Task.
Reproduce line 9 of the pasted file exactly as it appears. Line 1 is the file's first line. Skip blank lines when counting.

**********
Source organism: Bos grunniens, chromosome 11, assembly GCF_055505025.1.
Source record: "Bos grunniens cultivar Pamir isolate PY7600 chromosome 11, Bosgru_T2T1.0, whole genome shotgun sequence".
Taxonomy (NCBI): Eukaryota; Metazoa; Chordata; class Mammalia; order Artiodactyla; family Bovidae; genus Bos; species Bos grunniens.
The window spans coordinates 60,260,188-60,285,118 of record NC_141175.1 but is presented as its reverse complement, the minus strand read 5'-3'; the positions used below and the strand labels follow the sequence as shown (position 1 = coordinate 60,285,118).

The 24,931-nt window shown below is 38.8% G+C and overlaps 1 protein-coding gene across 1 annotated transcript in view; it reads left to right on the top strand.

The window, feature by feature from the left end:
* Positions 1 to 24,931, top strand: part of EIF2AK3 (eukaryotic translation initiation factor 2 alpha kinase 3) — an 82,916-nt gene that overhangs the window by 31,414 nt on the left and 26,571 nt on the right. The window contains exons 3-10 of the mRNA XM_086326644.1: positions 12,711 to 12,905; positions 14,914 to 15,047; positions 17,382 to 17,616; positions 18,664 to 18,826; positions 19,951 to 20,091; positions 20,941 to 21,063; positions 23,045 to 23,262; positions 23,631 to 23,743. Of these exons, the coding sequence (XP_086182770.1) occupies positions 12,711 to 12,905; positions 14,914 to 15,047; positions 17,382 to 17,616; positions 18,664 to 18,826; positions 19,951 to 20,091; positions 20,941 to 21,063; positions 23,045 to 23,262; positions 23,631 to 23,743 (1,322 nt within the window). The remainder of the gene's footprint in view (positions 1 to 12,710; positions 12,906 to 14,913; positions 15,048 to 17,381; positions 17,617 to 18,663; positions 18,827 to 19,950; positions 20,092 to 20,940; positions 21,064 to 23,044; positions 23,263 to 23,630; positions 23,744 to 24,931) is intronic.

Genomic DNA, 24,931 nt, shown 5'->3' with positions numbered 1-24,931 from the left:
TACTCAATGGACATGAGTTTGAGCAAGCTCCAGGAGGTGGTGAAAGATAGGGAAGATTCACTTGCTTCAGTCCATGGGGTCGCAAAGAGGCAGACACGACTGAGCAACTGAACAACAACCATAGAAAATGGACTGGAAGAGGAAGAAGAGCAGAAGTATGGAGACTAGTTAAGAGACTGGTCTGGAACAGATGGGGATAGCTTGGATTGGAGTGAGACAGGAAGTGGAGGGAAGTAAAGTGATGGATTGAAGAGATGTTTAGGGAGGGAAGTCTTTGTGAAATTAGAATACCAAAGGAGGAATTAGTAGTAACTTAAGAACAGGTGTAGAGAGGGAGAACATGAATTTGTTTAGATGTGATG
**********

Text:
TACTCAATGGACATGAGTTTGAGCAAGCTCCAGGAGGTGGTGAAAGATAGGGAAGATTCACTTGCTTCAGTCCATGGGGTCGCAAAGAGGCAGACACGACTGAGCAACTGAACAACAACCATAGAAAATGGACTGGAAGAGGAAGAAGAGCAGAAGTATGGAGACTAGTTAAGAGACTGGTCTGGAACAGATGGGGATAGCTTGGATTGGAGTGAGACAGGAAGTGGAGGGAAGTAAAGTGATGGATTGAAGAGATGTTTAGGGAGGGAAGTCTTTGTGAAATTAGAATACCAAAGGAGGAATTAGTAGTAACTTAAGAACAGGTGTAGAGAGGGAGAACATGAATTTGTTTAGATGTGATG